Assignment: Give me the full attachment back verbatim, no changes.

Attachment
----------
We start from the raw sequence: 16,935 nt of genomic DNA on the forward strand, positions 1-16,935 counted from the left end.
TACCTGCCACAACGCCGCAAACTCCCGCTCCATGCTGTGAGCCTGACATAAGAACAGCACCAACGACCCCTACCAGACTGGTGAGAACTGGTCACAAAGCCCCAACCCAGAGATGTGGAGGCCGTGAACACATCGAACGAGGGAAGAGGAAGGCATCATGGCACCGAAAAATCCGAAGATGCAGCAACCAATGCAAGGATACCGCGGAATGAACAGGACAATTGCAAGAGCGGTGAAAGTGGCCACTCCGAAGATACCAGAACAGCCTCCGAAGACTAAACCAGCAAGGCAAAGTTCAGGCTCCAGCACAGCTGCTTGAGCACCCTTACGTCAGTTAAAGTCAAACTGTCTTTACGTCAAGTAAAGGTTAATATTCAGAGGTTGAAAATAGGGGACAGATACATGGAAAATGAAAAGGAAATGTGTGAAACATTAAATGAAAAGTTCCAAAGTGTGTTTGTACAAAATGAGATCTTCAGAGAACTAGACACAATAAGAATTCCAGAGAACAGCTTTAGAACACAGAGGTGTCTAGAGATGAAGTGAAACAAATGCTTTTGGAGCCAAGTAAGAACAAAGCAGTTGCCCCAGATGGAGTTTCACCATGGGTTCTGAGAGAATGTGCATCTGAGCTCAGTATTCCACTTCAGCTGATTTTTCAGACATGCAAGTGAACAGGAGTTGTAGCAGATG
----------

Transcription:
We start from the raw sequence: 16,935 nt of genomic DNA on the forward strand, positions 1-16,935 counted from the left end.
TACCTGCCACAACGCCGCAAACTCCCGCTCCATGCTGTGAGCCTGACATAAGAACAGCACCAACGACCCCTACCAGACTGGTGAGAACTGGTCACAAAGCCCCAACCCAGAGATGTGGAGGCCGTGAACACATCGAACGAGGGAAGAGGAAGGCATCATGGCACCGAAAAATCCGAAGATGCAGCAACCAATGCAAGGATACCGCGGAATGAACAGGACAATTGCAAGAGCGGTGAAAGTGGCCACTCCGAAGATACCAGAACAGCCTCCGAAGACTAAACCAGCAAGGCAAAGTTCAGGCTCCAGCACAGCTGCTTGAGCACCCTTACGTCAGTTAAAGTCAAACTGTCTTTACGTCAAGTAAAGGTTAATATTCAGAGGTTGAAAATAGGGGACAGATACATGGAAAATGAAAAGGAAATGTGTGAAACATTAAATGAAAAGTTCCAAAGTGTGTTTGTACAAAATGAGATCTTCAGAGAACTAGACACAATAAGAATTCCAGAGAACAGCTTTAGAACACAGAGGTGTCTAGAGATGAAGTGAAACAAATGCTTTTGGAGCCAAGTAAGAACAAAGCAGTTGCCCCAGATGGAGTTTCACCATGGGTTCTGAGAGAATGTGCATCTGAGCTCAGTATTCCACTTCAGCTGATTTTTCAGACATGCAAGTGAACAGGAGTTGTAGCAGATG